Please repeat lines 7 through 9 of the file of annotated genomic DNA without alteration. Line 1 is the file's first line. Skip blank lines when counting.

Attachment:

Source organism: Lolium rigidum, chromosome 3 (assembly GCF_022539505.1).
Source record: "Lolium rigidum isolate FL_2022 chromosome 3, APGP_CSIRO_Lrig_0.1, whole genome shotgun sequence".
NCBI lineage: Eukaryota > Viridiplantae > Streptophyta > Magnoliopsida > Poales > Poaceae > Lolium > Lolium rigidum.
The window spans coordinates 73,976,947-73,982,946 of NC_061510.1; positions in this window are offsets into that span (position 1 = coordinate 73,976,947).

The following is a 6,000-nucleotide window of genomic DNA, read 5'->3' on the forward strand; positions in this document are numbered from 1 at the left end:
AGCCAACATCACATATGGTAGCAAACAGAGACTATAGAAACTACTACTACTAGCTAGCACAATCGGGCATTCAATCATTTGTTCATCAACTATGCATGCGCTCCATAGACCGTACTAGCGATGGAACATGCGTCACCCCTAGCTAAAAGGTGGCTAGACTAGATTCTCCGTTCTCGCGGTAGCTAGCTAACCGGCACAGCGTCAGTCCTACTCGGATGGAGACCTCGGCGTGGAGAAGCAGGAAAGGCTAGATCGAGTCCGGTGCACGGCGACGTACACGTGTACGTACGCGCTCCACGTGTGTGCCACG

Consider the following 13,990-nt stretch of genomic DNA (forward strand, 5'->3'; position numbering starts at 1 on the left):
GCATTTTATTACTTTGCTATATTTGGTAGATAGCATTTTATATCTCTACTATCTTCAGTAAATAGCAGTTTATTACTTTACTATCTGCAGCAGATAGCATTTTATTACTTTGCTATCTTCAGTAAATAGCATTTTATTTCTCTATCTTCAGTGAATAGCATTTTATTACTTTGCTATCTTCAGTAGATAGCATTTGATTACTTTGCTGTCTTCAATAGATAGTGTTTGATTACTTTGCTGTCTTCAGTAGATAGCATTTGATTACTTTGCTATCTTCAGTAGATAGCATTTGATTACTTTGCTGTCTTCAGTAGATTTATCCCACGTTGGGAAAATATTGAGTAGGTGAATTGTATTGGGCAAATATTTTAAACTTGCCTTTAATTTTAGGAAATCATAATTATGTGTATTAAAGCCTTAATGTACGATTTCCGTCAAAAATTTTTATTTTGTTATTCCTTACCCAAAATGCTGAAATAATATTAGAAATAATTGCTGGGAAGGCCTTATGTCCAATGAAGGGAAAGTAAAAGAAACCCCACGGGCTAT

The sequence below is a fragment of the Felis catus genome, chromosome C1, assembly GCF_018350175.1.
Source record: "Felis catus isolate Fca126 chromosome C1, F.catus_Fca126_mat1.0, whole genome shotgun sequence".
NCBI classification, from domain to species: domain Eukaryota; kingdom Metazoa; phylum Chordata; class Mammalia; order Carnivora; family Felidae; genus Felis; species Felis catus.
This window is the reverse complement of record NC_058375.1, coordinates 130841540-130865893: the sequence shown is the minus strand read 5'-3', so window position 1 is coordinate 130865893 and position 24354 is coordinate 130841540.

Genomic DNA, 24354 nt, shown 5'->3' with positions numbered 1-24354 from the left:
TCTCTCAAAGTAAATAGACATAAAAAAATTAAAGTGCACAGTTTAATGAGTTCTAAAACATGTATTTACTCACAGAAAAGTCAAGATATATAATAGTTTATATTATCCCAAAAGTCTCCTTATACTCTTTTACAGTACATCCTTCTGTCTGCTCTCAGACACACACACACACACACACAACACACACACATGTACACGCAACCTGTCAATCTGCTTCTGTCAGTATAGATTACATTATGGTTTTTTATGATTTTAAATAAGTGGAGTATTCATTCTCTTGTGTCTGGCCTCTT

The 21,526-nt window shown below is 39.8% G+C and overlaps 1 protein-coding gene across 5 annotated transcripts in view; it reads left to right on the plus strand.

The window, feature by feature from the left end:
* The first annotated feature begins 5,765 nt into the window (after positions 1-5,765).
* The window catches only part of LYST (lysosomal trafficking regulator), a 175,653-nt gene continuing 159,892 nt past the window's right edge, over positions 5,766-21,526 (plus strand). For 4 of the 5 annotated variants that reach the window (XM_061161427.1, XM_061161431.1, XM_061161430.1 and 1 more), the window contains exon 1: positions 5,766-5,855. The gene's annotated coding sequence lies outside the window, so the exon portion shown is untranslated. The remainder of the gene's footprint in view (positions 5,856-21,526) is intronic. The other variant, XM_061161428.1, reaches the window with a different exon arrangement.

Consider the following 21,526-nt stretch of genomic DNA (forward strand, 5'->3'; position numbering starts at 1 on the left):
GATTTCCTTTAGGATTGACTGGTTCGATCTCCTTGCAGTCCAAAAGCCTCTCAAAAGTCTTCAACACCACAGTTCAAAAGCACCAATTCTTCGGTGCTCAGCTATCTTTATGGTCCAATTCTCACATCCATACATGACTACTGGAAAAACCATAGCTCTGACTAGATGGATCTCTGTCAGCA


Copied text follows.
Consider the following 13,990-nt stretch of genomic DNA (forward strand, 5'->3'; position numbering starts at 1 on the left):
GCATTTTATTACTTTGCTATATTTGGTAGATAGCATTTTATATCTCTACTATCTTCAGTAAATAGCAGTTTATTACTTTACTATCTGCAGCAGATAGCATTTTATTACTTTGCTATCTTCAGTAAATAGCATTTTATTTCTCTATCTTCAGTGAATAGCATTTTATTACTTTGCTATCTTCAGTAGATAGCATTTGATTACTTTGCTGTCTTCAATAGATAGTGTTTGATTACTTTGCTGTCTTCAGTAGATAGCATTTGATTACTTTGCTATCTTCAGTAGATAGCATTTGATTACTTTGCTGTCTTCAGTAGATTTATCCCACGTTGGGAAAATATTGAGTAGGTGAATTGTATTGGGCAAATATTTTAAACTTGCCTTTAATTTTAGGAAATCATAATTATGTGTATTAAAGCCTTAATGTACGATTTCCGTCAAAAATTTTTATTTTGTTATTCCTTACCCAAAATGCTGAAATAATATTAGAAATAATTGCTGGGAAGGCCTTATGTCCAATGAAGGGAAAGTAAAAGAAACCCCACGGGCTAT

The sequence below is a fragment of the Felis catus genome, chromosome C1, assembly GCF_018350175.1.